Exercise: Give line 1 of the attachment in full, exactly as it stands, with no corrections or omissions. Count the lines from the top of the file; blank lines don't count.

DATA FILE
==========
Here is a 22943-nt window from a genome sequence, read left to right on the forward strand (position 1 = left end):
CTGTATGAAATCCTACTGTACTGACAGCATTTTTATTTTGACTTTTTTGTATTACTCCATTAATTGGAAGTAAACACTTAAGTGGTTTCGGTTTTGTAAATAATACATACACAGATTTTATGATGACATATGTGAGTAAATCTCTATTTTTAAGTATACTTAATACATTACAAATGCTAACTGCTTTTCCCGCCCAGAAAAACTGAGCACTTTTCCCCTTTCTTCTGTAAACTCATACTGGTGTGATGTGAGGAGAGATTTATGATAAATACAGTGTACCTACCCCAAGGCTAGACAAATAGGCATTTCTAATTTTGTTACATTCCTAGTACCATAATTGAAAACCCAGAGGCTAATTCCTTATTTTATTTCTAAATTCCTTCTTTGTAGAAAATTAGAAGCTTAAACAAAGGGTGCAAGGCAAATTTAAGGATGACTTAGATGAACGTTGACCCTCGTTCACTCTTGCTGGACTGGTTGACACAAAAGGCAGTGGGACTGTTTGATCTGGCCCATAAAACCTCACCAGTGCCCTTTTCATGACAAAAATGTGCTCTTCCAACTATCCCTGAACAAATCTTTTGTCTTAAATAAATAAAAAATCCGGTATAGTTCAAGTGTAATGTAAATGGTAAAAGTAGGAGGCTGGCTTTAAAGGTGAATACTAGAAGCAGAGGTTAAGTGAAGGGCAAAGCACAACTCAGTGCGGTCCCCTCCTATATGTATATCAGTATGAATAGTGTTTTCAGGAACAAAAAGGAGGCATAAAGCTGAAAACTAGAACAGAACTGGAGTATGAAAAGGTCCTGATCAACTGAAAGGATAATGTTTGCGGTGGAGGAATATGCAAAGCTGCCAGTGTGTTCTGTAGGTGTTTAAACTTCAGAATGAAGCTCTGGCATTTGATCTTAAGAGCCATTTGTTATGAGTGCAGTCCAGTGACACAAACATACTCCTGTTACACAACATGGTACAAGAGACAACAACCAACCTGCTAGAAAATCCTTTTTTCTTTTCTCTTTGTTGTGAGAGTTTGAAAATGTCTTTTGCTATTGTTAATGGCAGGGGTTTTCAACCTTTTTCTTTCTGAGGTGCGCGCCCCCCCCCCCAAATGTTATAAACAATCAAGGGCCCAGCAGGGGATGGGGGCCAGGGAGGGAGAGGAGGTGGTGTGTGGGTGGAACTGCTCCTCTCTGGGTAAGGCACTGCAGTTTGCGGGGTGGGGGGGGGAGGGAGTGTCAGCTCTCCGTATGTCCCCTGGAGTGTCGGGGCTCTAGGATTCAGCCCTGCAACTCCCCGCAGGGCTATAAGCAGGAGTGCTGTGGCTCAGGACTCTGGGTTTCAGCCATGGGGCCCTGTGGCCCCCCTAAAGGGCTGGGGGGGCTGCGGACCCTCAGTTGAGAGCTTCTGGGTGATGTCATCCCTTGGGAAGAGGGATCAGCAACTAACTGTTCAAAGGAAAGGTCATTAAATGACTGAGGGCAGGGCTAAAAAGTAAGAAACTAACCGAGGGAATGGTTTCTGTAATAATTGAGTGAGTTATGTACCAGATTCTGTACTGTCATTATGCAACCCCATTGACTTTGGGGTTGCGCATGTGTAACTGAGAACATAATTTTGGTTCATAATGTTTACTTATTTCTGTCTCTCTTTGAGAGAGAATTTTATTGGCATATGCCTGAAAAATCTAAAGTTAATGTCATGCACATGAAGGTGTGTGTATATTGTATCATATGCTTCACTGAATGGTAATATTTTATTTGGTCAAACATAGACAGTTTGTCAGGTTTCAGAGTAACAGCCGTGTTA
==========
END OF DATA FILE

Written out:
Here is a 22943-nt window from a genome sequence, read left to right on the forward strand (position 1 = left end):